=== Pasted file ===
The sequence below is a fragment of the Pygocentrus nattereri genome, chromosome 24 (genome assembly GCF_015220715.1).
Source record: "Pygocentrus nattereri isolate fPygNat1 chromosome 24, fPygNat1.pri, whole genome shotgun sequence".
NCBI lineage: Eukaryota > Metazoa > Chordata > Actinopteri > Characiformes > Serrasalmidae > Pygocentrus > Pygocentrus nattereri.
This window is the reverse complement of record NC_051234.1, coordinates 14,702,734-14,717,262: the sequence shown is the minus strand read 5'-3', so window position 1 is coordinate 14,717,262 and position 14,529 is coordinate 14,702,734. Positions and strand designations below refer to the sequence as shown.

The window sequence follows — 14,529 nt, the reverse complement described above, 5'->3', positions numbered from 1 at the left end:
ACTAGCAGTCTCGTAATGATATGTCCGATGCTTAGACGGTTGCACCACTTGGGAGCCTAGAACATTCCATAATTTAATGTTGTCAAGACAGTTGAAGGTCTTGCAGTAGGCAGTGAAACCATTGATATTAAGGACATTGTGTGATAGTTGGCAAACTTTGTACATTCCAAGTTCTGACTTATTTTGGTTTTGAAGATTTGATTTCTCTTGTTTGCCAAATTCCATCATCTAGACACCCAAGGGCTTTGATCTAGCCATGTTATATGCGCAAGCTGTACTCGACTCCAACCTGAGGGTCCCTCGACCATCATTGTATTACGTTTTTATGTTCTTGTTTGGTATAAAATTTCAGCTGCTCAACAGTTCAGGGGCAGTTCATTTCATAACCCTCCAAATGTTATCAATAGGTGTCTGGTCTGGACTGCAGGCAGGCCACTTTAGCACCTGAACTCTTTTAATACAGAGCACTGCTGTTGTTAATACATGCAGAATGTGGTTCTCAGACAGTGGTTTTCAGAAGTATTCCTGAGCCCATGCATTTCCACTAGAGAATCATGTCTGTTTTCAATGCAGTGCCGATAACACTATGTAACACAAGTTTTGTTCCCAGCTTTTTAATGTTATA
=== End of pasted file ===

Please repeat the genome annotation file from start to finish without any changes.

The sequence below is a fragment of the Pygocentrus nattereri genome, chromosome 24 (genome assembly GCF_015220715.1).
Source record: "Pygocentrus nattereri isolate fPygNat1 chromosome 24, fPygNat1.pri, whole genome shotgun sequence".
NCBI lineage: Eukaryota > Metazoa > Chordata > Actinopteri > Characiformes > Serrasalmidae > Pygocentrus > Pygocentrus nattereri.
This window is the reverse complement of record NC_051234.1, coordinates 14,702,734-14,717,262: the sequence shown is the minus strand read 5'-3', so window position 1 is coordinate 14,717,262 and position 14,529 is coordinate 14,702,734. Positions and strand designations below refer to the sequence as shown.

The window sequence follows — 14,529 nt, the reverse complement described above, 5'->3', positions numbered from 1 at the left end:
ACTAGCAGTCTCGTAATGATATGTCCGATGCTTAGACGGTTGCACCACTTGGGAGCCTAGAACATTCCATAATTTAATGTTGTCAAGACAGTTGAAGGTCTTGCAGTAGGCAGTGAAACCATTGATATTAAGGACATTGTGTGATAGTTGGCAAACTTTGTACATTCCAAGTTCTGACTTATTTTGGTTTTGAAGATTTGATTTCTCTTGTTTGCCAAATTCCATCATCTAGACACCCAAGGGCTTTGATCTAGCCATGTTATATGCGCAAGCTGTACTCGACTCCAACCTGAGGGTCCCTCGACCATCATTGTATTACGTTTTTATGTTCTTGTTTGGTATAAAATTTCAGCTGCTCAACAGTTCAGGGGCAGTTCATTTCATAACCCTCCAAATGTTATCAATAGGTGTCTGGTCTGGACTGCAGGCAGGCCACTTTAGCACCTGAACTCTTTTAATACAGAGCACTGCTGTTGTTAATACATGCAGAATGTGGTTCTCAGACAGTGGTTTTCAGAAGTATTCCTGAGCCCATGCATTTCCACTAGAGAATCATGTCTGTTTTCAATGCAGTGCCGATAACACTATGTAACACAAGTTTTGTTCCCAGCTTTTTAATGTTATA